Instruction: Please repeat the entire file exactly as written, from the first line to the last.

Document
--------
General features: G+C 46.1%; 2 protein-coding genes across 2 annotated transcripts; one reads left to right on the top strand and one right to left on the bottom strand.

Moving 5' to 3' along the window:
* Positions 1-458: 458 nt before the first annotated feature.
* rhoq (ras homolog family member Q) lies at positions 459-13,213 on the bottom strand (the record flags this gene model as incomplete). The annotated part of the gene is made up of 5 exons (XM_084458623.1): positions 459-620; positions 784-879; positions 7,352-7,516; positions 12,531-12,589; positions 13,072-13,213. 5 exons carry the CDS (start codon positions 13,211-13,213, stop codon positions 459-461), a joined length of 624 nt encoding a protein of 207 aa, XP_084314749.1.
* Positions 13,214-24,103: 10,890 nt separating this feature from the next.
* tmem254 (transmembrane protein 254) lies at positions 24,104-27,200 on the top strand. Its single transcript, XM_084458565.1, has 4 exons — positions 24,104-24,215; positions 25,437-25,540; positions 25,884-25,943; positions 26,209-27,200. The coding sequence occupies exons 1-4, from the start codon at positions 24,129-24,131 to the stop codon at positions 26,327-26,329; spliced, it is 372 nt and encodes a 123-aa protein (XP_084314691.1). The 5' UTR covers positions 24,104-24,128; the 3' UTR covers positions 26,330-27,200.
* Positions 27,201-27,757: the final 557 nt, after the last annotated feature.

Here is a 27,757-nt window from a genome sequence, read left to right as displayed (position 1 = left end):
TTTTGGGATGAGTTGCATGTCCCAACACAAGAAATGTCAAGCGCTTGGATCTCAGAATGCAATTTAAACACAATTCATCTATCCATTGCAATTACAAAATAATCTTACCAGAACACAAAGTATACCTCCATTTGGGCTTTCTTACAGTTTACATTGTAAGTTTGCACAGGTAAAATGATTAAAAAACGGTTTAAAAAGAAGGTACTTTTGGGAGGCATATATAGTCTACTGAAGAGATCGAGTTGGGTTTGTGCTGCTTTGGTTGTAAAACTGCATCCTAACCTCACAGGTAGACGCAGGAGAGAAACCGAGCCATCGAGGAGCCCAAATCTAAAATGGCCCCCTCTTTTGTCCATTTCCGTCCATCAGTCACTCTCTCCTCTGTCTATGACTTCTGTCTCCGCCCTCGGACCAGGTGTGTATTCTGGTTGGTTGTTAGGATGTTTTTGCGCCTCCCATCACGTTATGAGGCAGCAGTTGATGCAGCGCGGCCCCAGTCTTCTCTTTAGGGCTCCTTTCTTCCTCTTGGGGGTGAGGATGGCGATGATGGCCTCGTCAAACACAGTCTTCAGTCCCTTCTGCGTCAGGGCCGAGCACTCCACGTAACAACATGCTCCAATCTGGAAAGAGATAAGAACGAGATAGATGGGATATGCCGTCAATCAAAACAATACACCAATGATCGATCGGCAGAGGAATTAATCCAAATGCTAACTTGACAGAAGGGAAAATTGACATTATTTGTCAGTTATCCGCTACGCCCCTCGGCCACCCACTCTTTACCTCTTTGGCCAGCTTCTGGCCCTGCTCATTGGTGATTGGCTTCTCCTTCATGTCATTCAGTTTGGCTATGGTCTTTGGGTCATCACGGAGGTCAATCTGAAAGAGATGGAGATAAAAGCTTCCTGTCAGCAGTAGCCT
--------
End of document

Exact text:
General features: G+C 46.1%; 2 protein-coding genes across 2 annotated transcripts; one reads left to right on the top strand and one right to left on the bottom strand.

Moving 5' to 3' along the window:
* Positions 1-458: 458 nt before the first annotated feature.
* rhoq (ras homolog family member Q) lies at positions 459-13,213 on the bottom strand (the record flags this gene model as incomplete). The annotated part of the gene is made up of 5 exons (XM_084458623.1): positions 459-620; positions 784-879; positions 7,352-7,516; positions 12,531-12,589; positions 13,072-13,213. 5 exons carry the CDS (start codon positions 13,211-13,213, stop codon positions 459-461), a joined length of 624 nt encoding a protein of 207 aa, XP_084314749.1.
* Positions 13,214-24,103: 10,890 nt separating this feature from the next.
* tmem254 (transmembrane protein 254) lies at positions 24,104-27,200 on the top strand. Its single transcript, XM_084458565.1, has 4 exons — positions 24,104-24,215; positions 25,437-25,540; positions 25,884-25,943; positions 26,209-27,200. The coding sequence occupies exons 1-4, from the start codon at positions 24,129-24,131 to the stop codon at positions 26,327-26,329; spliced, it is 372 nt and encodes a 123-aa protein (XP_084314691.1). The 5' UTR covers positions 24,104-24,128; the 3' UTR covers positions 26,330-27,200.
* Positions 27,201-27,757: the final 557 nt, after the last annotated feature.

Here is a 27,757-nt window from a genome sequence, read left to right as displayed (position 1 = left end):
TTTTGGGATGAGTTGCATGTCCCAACACAAGAAATGTCAAGCGCTTGGATCTCAGAATGCAATTTAAACACAATTCATCTATCCATTGCAATTACAAAATAATCTTACCAGAACACAAAGTATACCTCCATTTGGGCTTTCTTACAGTTTACATTGTAAGTTTGCACAGGTAAAATGATTAAAAAACGGTTTAAAAAGAAGGTACTTTTGGGAGGCATATATAGTCTACTGAAGAGATCGAGTTGGGTTTGTGCTGCTTTGGTTGTAAAACTGCATCCTAACCTCACAGGTAGACGCAGGAGAGAAACCGAGCCATCGAGGAGCCCAAATCTAAAATGGCCCCCTCTTTTGTCCATTTCCGTCCATCAGTCACTCTCTCCTCTGTCTATGACTTCTGTCTCCGCCCTCGGACCAGGTGTGTATTCTGGTTGGTTGTTAGGATGTTTTTGCGCCTCCCATCACGTTATGAGGCAGCAGTTGATGCAGCGCGGCCCCAGTCTTCTCTTTAGGGCTCCTTTCTTCCTCTTGGGGGTGAGGATGGCGATGATGGCCTCGTCAAACACAGTCTTCAGTCCCTTCTGCGTCAGGGCCGAGCACTCCACGTAACAACATGCTCCAATCTGGAAAGAGATAAGAACGAGATAGATGGGATATGCCGTCAATCAAAACAATACACCAATGATCGATCGGCAGAGGAATTAATCCAAATGCTAACTTGACAGAAGGGAAAATTGACATTATTTGTCAGTTATCCGCTACGCCCCTCGGCCACCCACTCTTTACCTCTTTGGCCAGCTTCTGGCCCTGCTCATTGGTGATTGGCTTCTCCTTCATGTCATTCAGTTTGGCTATGGTCTTTGGGTCATCACGGAGGTCAATCTGAAAGAGATGGAGATAAAAGCTTCCTGTCAGCAGTAGCCT